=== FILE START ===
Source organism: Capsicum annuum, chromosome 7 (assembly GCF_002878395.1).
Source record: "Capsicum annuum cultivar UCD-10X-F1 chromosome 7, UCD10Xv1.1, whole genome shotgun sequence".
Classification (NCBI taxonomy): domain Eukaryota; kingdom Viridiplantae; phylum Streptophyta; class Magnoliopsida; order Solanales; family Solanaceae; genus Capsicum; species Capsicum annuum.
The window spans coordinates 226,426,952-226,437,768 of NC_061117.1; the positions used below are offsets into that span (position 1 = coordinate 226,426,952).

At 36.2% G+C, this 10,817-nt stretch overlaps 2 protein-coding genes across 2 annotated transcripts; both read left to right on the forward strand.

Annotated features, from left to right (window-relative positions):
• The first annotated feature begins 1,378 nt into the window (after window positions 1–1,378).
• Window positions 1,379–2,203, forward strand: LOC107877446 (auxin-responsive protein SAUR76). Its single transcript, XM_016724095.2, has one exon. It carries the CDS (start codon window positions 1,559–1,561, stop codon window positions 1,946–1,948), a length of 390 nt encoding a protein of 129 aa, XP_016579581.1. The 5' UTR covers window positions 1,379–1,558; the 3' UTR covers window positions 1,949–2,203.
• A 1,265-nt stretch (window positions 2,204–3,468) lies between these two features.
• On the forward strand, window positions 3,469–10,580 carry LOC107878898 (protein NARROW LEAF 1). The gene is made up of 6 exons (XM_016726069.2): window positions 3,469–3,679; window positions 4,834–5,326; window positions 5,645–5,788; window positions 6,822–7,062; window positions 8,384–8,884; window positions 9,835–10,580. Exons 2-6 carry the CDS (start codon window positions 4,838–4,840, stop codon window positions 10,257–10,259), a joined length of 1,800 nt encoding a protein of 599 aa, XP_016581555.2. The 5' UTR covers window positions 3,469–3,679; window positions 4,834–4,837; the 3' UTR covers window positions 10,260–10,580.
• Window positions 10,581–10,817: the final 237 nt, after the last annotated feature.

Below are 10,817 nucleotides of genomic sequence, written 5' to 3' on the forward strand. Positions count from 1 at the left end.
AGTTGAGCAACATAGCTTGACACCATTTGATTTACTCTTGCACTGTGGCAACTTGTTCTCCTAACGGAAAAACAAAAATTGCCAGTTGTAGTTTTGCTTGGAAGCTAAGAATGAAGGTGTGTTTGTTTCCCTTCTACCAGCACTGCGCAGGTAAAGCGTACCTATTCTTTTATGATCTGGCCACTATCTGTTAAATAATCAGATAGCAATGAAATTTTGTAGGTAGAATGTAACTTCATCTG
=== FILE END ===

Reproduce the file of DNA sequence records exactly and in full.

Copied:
Source organism: Capsicum annuum, chromosome 7 (assembly GCF_002878395.1).
Source record: "Capsicum annuum cultivar UCD-10X-F1 chromosome 7, UCD10Xv1.1, whole genome shotgun sequence".
Classification (NCBI taxonomy): domain Eukaryota; kingdom Viridiplantae; phylum Streptophyta; class Magnoliopsida; order Solanales; family Solanaceae; genus Capsicum; species Capsicum annuum.
The window spans coordinates 226,426,952-226,437,768 of NC_061117.1; the positions used below are offsets into that span (position 1 = coordinate 226,426,952).

At 36.2% G+C, this 10,817-nt stretch overlaps 2 protein-coding genes across 2 annotated transcripts; both read left to right on the forward strand.

Annotated features, from left to right (window-relative positions):
• The first annotated feature begins 1,378 nt into the window (after window positions 1–1,378).
• Window positions 1,379–2,203, forward strand: LOC107877446 (auxin-responsive protein SAUR76). Its single transcript, XM_016724095.2, has one exon. It carries the CDS (start codon window positions 1,559–1,561, stop codon window positions 1,946–1,948), a length of 390 nt encoding a protein of 129 aa, XP_016579581.1. The 5' UTR covers window positions 1,379–1,558; the 3' UTR covers window positions 1,949–2,203.
• A 1,265-nt stretch (window positions 2,204–3,468) lies between these two features.
• On the forward strand, window positions 3,469–10,580 carry LOC107878898 (protein NARROW LEAF 1). The gene is made up of 6 exons (XM_016726069.2): window positions 3,469–3,679; window positions 4,834–5,326; window positions 5,645–5,788; window positions 6,822–7,062; window positions 8,384–8,884; window positions 9,835–10,580. Exons 2-6 carry the CDS (start codon window positions 4,838–4,840, stop codon window positions 10,257–10,259), a joined length of 1,800 nt encoding a protein of 599 aa, XP_016581555.2. The 5' UTR covers window positions 3,469–3,679; window positions 4,834–4,837; the 3' UTR covers window positions 10,260–10,580.
• Window positions 10,581–10,817: the final 237 nt, after the last annotated feature.

Below are 10,817 nucleotides of genomic sequence, written 5' to 3' on the forward strand. Positions count from 1 at the left end.
AGTTGAGCAACATAGCTTGACACCATTTGATTTACTCTTGCACTGTGGCAACTTGTTCTCCTAACGGAAAAACAAAAATTGCCAGTTGTAGTTTTGCTTGGAAGCTAAGAATGAAGGTGTGTTTGTTTCCCTTCTACCAGCACTGCGCAGGTAAAGCGTACCTATTCTTTTATGATCTGGCCACTATCTGTTAAATAATCAGATAGCAATGAAATTTTGTAGGTAGAATGTAACTTCATCTG